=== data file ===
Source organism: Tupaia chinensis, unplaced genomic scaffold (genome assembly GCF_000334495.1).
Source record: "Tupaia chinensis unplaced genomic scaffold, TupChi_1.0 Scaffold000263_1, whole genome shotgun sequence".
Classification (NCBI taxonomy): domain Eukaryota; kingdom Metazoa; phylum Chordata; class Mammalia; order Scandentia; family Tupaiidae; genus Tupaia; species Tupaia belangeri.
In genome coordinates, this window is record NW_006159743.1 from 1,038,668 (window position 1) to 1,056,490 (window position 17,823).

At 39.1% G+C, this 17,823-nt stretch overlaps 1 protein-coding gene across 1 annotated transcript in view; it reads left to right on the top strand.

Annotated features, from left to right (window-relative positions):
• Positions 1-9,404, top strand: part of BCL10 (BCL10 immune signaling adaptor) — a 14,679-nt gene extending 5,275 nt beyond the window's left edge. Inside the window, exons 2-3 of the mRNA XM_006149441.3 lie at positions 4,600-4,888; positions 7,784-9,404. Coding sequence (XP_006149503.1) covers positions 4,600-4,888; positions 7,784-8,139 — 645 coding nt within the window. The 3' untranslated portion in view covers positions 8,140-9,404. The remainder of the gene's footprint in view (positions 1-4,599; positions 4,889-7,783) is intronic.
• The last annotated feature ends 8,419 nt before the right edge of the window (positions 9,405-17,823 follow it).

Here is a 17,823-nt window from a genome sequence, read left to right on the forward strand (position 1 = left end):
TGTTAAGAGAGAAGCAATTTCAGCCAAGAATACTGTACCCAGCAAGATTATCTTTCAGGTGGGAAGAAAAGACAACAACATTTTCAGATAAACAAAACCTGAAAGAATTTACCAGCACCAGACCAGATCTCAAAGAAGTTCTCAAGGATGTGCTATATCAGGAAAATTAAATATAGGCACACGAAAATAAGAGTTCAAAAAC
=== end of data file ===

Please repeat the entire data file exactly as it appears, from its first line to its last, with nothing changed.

Source organism: Tupaia chinensis, unplaced genomic scaffold (genome assembly GCF_000334495.1).
Source record: "Tupaia chinensis unplaced genomic scaffold, TupChi_1.0 Scaffold000263_1, whole genome shotgun sequence".
Classification (NCBI taxonomy): domain Eukaryota; kingdom Metazoa; phylum Chordata; class Mammalia; order Scandentia; family Tupaiidae; genus Tupaia; species Tupaia belangeri.
In genome coordinates, this window is record NW_006159743.1 from 1,038,668 (window position 1) to 1,056,490 (window position 17,823).

At 39.1% G+C, this 17,823-nt stretch overlaps 1 protein-coding gene across 1 annotated transcript in view; it reads left to right on the top strand.

Annotated features, from left to right (window-relative positions):
• Positions 1-9,404, top strand: part of BCL10 (BCL10 immune signaling adaptor) — a 14,679-nt gene extending 5,275 nt beyond the window's left edge. Inside the window, exons 2-3 of the mRNA XM_006149441.3 lie at positions 4,600-4,888; positions 7,784-9,404. Coding sequence (XP_006149503.1) covers positions 4,600-4,888; positions 7,784-8,139 — 645 coding nt within the window. The 3' untranslated portion in view covers positions 8,140-9,404. The remainder of the gene's footprint in view (positions 1-4,599; positions 4,889-7,783) is intronic.
• The last annotated feature ends 8,419 nt before the right edge of the window (positions 9,405-17,823 follow it).

Here is a 17,823-nt window from a genome sequence, read left to right on the forward strand (position 1 = left end):
TGTTAAGAGAGAAGCAATTTCAGCCAAGAATACTGTACCCAGCAAGATTATCTTTCAGGTGGGAAGAAAAGACAACAACATTTTCAGATAAACAAAACCTGAAAGAATTTACCAGCACCAGACCAGATCTCAAAGAAGTTCTCAAGGATGTGCTATATCAGGAAAATTAAATATAGGCACACGAAAATAAGAGTTCAAAAAC